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Meet the International Woolmark prizewinners weaving their magic with merino

From finding a way to locate people trapped in avalanches to upcycling Indian saris into quilts, the inspirations for the winners of this year's International Woolmark Prize were as diverse as the fashion collections they produced.

Indian brand Bodice won the $200,00 International Woolmark Prize for womenswear, British designer Matthew Miller snared the $200,000 prize for menswear and American brand DYNE won the $100,000 innovation award in the global prize that recognises fashion design excellence using Australian merino wool.

Inspired by memories of her grandmother making quilts out of old saris, Bodice designer Ruchika Sachdeva created a collection using recycled yarns and traditional techniques that aim to consumer waste in fashion. Sachdeva worked with Indian handweavers using a technique originally employed for recycling old saris by hand-sewing them together and with a company in central India that dyes fabrics with colours from natural sources. Buttons were sourced from renewable sources including coconut shell, seashell and wood to complete the brand's vision of conscious consumption.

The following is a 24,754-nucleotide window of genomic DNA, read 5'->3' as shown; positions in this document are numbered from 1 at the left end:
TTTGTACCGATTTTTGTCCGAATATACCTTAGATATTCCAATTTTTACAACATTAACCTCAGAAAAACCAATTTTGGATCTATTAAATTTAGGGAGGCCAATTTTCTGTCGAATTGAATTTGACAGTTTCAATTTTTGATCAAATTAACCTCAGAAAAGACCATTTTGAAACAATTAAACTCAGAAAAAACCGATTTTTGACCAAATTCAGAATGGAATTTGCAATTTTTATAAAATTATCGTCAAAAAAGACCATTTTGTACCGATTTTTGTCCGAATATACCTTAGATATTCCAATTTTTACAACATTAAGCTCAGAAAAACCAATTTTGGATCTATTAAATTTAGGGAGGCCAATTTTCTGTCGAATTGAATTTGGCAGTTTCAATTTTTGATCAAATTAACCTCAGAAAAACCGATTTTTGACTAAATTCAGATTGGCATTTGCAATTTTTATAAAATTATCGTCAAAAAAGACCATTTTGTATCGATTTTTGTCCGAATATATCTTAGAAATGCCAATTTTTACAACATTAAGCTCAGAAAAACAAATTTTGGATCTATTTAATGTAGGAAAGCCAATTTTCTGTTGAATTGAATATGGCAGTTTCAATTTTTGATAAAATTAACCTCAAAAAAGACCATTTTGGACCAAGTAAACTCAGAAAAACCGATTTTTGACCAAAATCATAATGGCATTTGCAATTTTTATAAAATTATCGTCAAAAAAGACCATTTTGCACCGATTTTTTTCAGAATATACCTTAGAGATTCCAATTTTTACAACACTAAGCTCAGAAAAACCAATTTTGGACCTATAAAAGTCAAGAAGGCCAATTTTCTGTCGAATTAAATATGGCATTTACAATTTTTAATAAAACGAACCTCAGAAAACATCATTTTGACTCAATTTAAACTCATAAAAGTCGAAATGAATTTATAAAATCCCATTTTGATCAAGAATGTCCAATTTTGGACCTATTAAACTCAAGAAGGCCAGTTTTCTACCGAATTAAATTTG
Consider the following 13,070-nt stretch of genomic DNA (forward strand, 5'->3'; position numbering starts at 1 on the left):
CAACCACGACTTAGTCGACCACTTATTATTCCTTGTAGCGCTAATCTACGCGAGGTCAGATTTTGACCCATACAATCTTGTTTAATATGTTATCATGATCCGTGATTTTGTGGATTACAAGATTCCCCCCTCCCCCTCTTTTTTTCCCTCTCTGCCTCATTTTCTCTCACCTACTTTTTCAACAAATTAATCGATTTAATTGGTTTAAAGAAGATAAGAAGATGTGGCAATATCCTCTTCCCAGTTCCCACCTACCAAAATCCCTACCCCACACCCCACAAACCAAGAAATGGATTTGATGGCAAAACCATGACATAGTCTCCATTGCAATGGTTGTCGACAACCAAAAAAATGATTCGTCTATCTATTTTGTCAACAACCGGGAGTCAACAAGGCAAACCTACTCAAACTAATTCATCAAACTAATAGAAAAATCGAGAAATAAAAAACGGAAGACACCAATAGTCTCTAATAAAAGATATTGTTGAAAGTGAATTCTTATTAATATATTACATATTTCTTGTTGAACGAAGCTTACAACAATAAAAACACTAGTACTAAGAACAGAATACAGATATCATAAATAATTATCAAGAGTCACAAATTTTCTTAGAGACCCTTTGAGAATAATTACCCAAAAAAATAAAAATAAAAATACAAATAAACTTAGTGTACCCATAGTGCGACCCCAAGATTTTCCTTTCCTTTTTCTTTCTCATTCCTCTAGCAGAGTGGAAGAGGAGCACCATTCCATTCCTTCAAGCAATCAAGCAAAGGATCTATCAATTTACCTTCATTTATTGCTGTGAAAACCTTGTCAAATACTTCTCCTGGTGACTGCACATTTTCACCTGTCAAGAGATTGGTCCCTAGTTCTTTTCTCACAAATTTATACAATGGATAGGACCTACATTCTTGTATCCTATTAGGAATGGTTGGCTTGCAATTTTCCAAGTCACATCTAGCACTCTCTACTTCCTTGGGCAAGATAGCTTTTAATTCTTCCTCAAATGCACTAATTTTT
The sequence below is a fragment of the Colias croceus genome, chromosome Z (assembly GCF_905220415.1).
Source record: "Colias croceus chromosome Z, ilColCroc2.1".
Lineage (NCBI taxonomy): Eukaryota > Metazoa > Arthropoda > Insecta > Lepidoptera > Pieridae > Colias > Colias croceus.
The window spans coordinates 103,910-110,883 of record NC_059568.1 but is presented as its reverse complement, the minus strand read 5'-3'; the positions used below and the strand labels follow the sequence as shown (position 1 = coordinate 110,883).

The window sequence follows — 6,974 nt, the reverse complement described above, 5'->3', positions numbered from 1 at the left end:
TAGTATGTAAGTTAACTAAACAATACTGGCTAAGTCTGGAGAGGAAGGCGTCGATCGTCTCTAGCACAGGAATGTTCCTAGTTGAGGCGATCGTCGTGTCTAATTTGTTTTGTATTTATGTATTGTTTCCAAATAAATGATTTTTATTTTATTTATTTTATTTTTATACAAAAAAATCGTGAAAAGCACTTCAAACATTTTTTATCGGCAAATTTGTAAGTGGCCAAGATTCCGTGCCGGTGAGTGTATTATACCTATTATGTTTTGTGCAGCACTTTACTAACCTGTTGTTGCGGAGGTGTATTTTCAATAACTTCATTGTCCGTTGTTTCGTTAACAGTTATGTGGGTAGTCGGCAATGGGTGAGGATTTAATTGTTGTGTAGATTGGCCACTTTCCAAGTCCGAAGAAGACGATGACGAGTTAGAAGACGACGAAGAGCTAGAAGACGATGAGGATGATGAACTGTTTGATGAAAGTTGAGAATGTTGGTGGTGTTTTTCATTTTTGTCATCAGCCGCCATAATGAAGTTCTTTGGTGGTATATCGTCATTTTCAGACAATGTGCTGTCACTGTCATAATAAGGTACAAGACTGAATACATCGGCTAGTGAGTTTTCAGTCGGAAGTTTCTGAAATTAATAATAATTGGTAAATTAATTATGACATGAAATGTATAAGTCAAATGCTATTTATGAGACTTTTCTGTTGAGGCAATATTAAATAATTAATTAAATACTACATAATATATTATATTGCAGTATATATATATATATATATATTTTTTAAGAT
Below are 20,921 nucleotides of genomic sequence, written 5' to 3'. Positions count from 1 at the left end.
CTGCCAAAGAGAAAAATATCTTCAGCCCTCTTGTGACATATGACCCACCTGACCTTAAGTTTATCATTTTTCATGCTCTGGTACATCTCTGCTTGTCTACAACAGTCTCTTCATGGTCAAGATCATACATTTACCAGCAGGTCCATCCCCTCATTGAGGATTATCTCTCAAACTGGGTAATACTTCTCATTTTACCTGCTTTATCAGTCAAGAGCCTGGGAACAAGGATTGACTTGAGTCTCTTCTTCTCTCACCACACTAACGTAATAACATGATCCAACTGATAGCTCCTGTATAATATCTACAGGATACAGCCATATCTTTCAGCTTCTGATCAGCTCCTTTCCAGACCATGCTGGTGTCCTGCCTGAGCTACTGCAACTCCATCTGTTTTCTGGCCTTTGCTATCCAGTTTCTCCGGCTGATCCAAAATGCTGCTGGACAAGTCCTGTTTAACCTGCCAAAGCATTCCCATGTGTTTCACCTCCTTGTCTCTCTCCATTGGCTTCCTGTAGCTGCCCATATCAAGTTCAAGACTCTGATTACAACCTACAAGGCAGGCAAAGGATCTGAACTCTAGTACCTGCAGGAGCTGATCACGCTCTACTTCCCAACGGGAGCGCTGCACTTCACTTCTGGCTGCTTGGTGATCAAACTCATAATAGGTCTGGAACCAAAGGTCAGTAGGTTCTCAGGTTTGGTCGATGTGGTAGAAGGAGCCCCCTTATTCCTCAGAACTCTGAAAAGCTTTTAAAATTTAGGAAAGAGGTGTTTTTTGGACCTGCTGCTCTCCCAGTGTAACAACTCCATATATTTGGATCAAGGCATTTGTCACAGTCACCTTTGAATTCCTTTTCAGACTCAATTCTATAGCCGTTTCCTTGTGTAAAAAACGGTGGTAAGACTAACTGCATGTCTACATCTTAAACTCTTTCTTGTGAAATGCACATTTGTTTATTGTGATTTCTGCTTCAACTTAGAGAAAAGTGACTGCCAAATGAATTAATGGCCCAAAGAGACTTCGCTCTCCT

"I design for a woman who is thoughtful and questions where her clothes are coming from," Sachdeva said. "It's not just enough for her that what she wears is beautiful; she is a conscious consumer who really wants to know the story behind the brand."